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24 January 2012
Substantial collections of unique manuscript and printed music from the 18th and 19th centuries are to be made available to a wider scholarly audience thanks to new funding.
JISC has awarded the University £48,000 to catalogue its rare Welsh-owned collections, along with a collection acquired from the BBC Music Library (London). These collections, which constitute one of the largest music resources outside Oxbridge and London, complement the collection of rare books jointly secured for Wales by the University and the Welsh Government in 2009.
Cardiff’s School of Music and the University Library Service, working in partnership with the international music database RISM (UK) and Royal Holloway, University of London, will catalogue the distinctive pieces and make the records openly available to researchers, teachers, performers, other libraries, and those with a general interest in the history of music and performance.
Professor David Wyn Jones, Head of Cardiff School of Music, said: "These collections are a particularly rich historical resource for scholars, teachers and performers of music, but have never before been included in a publicly available catalogue. The JISC funding will allow us to bring more than 2,500 records of rare music research material to the attention of a wider audience for the first time since they were collected."
Janet Peters, Director of University Libraries in the University’s Information Services Directorate, added: "The addition of these manuscripts and resources further develops the historical and rare collections held by the University’s Special Collections and Archives (SCOLAR). Enabling academics and musicians to access these historical music collections will help to increase our understanding of the role that music has played in society over the ages."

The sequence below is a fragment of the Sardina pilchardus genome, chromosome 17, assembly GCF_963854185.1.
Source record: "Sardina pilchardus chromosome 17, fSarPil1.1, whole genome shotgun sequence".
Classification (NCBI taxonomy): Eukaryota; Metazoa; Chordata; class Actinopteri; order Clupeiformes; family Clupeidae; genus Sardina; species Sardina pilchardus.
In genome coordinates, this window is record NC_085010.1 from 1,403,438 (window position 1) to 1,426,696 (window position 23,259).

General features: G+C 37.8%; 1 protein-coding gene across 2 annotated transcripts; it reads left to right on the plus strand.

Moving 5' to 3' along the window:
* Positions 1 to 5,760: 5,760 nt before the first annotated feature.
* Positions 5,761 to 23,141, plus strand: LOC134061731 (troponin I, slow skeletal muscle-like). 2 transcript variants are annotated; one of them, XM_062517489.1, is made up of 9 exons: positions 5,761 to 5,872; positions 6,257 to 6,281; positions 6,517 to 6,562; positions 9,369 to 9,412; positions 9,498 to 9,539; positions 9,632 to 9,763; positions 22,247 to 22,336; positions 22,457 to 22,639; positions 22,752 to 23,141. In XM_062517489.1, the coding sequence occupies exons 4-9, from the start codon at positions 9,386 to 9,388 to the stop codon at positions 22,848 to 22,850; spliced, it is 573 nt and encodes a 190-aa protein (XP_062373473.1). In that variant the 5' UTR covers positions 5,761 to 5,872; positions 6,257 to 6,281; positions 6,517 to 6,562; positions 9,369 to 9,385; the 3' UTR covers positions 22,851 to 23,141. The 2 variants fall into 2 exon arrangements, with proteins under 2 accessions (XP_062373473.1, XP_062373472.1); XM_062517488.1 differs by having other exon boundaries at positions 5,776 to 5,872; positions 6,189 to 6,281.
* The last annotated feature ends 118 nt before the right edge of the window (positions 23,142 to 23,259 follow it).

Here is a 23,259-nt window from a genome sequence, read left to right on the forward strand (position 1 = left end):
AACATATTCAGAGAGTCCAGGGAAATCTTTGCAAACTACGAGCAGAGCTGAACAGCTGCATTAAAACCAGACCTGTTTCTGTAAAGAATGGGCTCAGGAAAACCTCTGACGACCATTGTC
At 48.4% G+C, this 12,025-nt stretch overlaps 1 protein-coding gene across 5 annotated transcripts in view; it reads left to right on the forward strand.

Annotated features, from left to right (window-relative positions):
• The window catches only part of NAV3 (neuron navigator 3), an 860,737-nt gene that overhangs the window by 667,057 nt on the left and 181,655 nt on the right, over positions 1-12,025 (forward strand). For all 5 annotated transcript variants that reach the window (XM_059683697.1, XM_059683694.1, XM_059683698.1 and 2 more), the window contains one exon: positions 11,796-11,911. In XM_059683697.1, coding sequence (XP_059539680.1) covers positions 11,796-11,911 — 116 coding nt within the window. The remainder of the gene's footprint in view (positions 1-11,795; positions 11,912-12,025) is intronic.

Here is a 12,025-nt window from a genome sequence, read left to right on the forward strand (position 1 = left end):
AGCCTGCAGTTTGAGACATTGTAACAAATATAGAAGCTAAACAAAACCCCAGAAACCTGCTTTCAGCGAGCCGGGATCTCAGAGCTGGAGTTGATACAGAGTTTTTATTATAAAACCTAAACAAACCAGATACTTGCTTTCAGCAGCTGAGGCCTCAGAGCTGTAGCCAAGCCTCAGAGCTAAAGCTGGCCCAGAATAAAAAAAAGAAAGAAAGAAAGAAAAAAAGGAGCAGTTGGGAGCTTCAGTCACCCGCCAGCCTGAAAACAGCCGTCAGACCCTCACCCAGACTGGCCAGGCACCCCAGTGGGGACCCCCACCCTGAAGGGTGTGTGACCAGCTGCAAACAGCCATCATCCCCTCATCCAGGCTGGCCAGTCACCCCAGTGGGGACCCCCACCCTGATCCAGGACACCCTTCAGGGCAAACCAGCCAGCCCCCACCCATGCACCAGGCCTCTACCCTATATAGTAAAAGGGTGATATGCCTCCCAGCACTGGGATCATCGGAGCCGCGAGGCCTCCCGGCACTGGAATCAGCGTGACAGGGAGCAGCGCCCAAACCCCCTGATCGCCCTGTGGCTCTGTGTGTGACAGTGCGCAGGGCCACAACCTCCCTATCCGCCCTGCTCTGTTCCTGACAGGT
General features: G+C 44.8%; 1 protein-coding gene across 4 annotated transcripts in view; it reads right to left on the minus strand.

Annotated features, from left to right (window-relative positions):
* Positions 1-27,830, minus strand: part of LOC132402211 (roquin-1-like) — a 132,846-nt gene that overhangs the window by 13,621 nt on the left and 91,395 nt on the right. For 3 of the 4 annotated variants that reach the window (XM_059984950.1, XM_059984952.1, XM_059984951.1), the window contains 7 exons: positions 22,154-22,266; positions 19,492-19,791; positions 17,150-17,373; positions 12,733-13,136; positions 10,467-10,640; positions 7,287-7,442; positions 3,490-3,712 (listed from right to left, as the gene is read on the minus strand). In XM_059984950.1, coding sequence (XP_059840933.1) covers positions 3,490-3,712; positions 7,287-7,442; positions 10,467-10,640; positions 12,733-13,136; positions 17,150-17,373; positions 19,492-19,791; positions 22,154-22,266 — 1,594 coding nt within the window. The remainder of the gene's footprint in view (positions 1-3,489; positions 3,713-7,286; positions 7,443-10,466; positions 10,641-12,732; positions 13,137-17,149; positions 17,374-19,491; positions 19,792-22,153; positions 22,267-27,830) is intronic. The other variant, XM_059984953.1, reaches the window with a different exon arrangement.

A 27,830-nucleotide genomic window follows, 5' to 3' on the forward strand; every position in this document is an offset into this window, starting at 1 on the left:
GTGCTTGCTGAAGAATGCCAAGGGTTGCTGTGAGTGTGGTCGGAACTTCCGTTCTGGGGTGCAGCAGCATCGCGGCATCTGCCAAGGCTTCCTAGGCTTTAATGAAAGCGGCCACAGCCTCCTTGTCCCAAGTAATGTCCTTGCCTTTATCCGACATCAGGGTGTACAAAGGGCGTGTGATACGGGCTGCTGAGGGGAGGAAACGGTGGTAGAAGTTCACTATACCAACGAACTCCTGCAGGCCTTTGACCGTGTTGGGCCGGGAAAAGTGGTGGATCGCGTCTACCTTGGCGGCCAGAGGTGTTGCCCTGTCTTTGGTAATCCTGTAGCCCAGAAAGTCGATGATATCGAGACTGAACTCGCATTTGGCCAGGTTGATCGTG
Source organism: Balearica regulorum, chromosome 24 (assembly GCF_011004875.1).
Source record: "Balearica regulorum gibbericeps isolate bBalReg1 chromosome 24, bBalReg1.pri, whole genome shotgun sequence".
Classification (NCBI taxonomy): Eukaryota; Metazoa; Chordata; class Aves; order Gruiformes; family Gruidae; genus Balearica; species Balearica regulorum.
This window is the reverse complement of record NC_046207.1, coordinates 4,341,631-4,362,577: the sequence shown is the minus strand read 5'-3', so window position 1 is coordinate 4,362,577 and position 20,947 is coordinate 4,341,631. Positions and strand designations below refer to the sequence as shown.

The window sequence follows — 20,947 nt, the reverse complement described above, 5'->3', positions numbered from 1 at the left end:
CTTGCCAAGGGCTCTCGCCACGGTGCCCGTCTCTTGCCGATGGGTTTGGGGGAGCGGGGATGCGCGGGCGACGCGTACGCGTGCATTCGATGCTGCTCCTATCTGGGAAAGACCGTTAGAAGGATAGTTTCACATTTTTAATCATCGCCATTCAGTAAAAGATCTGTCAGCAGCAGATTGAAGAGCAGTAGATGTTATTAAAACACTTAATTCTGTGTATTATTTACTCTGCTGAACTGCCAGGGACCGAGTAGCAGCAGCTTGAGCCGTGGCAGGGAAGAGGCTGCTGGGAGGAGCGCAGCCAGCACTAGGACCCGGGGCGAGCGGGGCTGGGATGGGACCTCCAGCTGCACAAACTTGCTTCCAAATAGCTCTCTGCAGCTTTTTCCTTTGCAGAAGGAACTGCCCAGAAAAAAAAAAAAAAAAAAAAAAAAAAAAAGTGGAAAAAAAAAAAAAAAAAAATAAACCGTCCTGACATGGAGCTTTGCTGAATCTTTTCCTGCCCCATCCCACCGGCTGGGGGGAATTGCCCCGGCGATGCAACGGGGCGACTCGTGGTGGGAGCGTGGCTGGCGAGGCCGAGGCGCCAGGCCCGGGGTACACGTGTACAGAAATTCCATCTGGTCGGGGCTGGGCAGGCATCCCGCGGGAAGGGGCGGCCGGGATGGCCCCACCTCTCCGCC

The Mackworth Collection of manuscripts was built up over several generations of the Mackworth family, whose family seat was at Neath’s Gnoll Castle, beginning with industrialist Sir Herbert Mackworth (1739-91). Subsequent generations built up the collection, which contains music manuscripts from the 16th to the 18th centuries, together with printed music and books of the same era.
The Aylward Collection, amassed by Theodore Edward Aylward (1844-1933) contains more than 700 items, including a quantity of material on sacred works, songs and singing, dramatic music, and orchestral music. Aylward was cathedral organist at Llandaff, conductor of the Cardiff Musical Society and chorus-master for the Cardiff Triennial Festival.
The BBC Collection of 18th and 19th century printed music, first compiled in the 1950s to serve the needs of producers preparing broadcast material for Radio 3, was acquired from the BBC Music Library (London) to complement material in the Mackworth and Aylward collections.
The project will draw on academic and IT expertise and professional library expertise at Cardiff University, the British Library, Queen’s University Belfast, Royal Holloway and the University of Utrecht. The funding will also cover the appointment of two specialist Music Cataloguers, who will be based at Cardiff for six months.
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